2. Epidurmis: the outer, protective, nonvascular layer of the skin
3. Inflammation: the complex biological response of vascular tissues to harmful stimuli, such as pathogens, damaged cells, or irritants.
4. Integumentary: pertaining to or composed of skin. Serving as a covering
5. Rash: a change of the skin which affects its color, appearance or texture.
6. Scabies: easily spread skin disease caused by a very small type of mite
7. Shingles: a painful, blistering skin rash due to the varicella-zoster virus that causes chickenpox
8. Absorption: transfer of nutrients from the digestive tract into the bloodstream.
9. Anus: an opening at the opposite end of a person’s digestive tract from the mouth.
10. Bowel obstruction: a mechanical or functional obstruction of the intestines, preventing the normal transit of the products of digestion.
11. Carbapenem-resistant Enterobacteriaceae (CRE): Untreatable or hard to treat infections. CRE, are a part (or subgroup) of Enterobacteriaceae that are difficult to treat because they are resistant to commonly used antibiotics. Occasionally CRE are completely resistant to all available antibiotics. CRE are an important threat to public health.
12. C-Diff (Clostridium difficile): Antibiotics kill the normal e coli/normal flora in the bowel that keeps the c_diff under control. Causing antibiotic associated diarrhea.
13. Colon: the last portion of the digestive system.
14. Constipation: a condition that occurs when the feces remain in the intestines for too long, resulting in hard, dry feces that are difficult to pass.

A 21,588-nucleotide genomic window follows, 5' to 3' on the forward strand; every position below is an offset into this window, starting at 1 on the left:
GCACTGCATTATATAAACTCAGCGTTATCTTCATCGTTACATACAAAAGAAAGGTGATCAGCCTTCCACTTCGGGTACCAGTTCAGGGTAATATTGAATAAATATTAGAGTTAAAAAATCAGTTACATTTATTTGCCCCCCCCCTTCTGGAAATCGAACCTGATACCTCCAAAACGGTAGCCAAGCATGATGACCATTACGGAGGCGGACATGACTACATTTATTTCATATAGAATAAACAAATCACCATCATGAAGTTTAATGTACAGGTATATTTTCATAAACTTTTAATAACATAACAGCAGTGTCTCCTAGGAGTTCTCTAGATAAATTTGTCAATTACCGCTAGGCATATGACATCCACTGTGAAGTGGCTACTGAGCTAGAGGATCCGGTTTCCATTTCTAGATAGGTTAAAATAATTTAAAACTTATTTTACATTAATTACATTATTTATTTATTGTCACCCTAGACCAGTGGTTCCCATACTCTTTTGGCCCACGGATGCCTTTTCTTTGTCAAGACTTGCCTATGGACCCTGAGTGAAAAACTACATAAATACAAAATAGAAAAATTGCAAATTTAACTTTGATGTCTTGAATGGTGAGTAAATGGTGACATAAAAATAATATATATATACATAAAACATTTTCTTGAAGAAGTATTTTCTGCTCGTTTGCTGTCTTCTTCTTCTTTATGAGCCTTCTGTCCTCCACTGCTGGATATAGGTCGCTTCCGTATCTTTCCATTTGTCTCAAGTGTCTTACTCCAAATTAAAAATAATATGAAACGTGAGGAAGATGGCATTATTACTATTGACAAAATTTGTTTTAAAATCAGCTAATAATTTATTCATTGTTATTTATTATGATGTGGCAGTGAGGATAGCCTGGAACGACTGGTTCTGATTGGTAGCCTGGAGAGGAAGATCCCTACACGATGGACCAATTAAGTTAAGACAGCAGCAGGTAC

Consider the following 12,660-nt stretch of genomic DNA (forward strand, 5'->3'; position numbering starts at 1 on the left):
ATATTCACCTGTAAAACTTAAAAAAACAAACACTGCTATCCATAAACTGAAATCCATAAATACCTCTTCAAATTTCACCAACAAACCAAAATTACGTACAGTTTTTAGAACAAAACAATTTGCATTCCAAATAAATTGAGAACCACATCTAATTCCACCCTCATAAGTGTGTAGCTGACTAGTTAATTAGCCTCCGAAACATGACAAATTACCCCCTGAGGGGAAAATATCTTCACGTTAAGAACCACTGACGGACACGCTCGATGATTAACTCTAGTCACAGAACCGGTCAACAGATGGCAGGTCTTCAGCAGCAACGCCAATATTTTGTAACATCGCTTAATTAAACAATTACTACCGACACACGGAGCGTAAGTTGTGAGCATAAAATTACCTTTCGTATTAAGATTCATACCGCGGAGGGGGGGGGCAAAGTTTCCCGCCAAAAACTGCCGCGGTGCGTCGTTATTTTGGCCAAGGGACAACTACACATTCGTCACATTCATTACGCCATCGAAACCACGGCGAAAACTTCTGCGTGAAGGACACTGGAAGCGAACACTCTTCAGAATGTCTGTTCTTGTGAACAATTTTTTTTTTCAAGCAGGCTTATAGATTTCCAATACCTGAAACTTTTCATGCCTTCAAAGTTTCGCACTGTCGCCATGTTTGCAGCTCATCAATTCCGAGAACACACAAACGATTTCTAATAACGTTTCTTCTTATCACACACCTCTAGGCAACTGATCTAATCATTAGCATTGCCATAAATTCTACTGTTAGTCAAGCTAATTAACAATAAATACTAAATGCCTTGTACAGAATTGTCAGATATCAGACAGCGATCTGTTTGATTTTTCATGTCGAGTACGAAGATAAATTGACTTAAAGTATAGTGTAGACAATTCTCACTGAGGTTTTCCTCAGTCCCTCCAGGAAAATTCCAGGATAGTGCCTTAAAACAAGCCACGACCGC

15. Cryptosporidium: a microscopic parasite that causes the diarrheal disease cryptosporidiosis. Found in drinking water and recreational water.
16. Digestion: the process of breaking food down into simple elements (nutrients).
17. Esophagus: an organ which consists of a muscular tube through which food passes from the pharynx to the stomach.
18. Excretion: the process of eliminating waste products of metabolism and other non-useful materials.
19. Gallbladder: a small pouch that is attached to the liver, stores bile produced by the liver that is not secreted directly into the small intestine.
20. Gastrointestinal/digestive: the system of organs within humans that takes in food, digests it to extract energy and nutrients, and expels the remaining matter.
21. GERD/ Acid relux: return of the stomach’s contents back up into the esophagus
22. Hemorrhoids: a swelling and inflammation of veins in the rectum and anus.
23. Large intestine: the second to last part of the digestive system.